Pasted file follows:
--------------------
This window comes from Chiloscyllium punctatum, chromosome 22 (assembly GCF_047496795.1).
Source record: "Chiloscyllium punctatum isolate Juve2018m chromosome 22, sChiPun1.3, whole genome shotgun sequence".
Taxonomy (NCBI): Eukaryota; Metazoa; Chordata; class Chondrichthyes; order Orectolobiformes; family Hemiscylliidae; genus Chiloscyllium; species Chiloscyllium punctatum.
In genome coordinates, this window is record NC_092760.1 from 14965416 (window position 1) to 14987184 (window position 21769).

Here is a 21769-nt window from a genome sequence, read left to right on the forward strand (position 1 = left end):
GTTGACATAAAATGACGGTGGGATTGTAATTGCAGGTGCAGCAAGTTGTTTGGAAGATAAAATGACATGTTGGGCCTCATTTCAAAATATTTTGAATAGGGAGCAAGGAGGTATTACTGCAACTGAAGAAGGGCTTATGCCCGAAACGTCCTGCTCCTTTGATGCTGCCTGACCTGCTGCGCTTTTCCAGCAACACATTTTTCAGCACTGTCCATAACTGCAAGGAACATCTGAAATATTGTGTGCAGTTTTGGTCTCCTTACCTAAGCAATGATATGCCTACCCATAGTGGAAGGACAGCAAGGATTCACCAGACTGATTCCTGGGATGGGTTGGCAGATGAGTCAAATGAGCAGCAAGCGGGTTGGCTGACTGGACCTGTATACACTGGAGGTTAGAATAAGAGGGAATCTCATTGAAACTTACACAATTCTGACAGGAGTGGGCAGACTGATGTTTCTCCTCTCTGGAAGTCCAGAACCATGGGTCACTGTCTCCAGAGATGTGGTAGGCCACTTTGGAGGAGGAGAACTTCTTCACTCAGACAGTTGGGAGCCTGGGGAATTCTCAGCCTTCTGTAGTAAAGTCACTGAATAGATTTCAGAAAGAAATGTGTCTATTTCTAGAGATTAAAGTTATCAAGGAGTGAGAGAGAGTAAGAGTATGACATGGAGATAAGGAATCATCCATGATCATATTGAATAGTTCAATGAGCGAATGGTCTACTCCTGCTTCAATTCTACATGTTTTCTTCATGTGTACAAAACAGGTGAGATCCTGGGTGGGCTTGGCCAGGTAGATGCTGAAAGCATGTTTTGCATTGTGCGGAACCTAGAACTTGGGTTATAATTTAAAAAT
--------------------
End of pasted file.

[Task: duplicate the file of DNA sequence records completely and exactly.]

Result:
This window comes from Chiloscyllium punctatum, chromosome 22 (assembly GCF_047496795.1).
Source record: "Chiloscyllium punctatum isolate Juve2018m chromosome 22, sChiPun1.3, whole genome shotgun sequence".
Taxonomy (NCBI): Eukaryota; Metazoa; Chordata; class Chondrichthyes; order Orectolobiformes; family Hemiscylliidae; genus Chiloscyllium; species Chiloscyllium punctatum.
In genome coordinates, this window is record NC_092760.1 from 14965416 (window position 1) to 14987184 (window position 21769).

Here is a 21769-nt window from a genome sequence, read left to right on the forward strand (position 1 = left end):
GTTGACATAAAATGACGGTGGGATTGTAATTGCAGGTGCAGCAAGTTGTTTGGAAGATAAAATGACATGTTGGGCCTCATTTCAAAATATTTTGAATAGGGAGCAAGGAGGTATTACTGCAACTGAAGAAGGGCTTATGCCCGAAACGTCCTGCTCCTTTGATGCTGCCTGACCTGCTGCGCTTTTCCAGCAACACATTTTTCAGCACTGTCCATAACTGCAAGGAACATCTGAAATATTGTGTGCAGTTTTGGTCTCCTTACCTAAGCAATGATATGCCTACCCATAGTGGAAGGACAGCAAGGATTCACCAGACTGATTCCTGGGATGGGTTGGCAGATGAGTCAAATGAGCAGCAAGCGGGTTGGCTGACTGGACCTGTATACACTGGAGGTTAGAATAAGAGGGAATCTCATTGAAACTTACACAATTCTGACAGGAGTGGGCAGACTGATGTTTCTCCTCTCTGGAAGTCCAGAACCATGGGTCACTGTCTCCAGAGATGTGGTAGGCCACTTTGGAGGAGGAGAACTTCTTCACTCAGACAGTTGGGAGCCTGGGGAATTCTCAGCCTTCTGTAGTAAAGTCACTGAATAGATTTCAGAAAGAAATGTGTCTATTTCTAGAGATTAAAGTTATCAAGGAGTGAGAGAGAGTAAGAGTATGACATGGAGATAAGGAATCATCCATGATCATATTGAATAGTTCAATGAGCGAATGGTCTACTCCTGCTTCAATTCTACATGTTTTCTTCATGTGTACAAAACAGGTGAGATCCTGGGTGGGCTTGGCCAGGTAGATGCTGAAAGCATGTTTTGCATTGTGCGGAACCTAGAACTTGGGTTATAATTTAAAAAT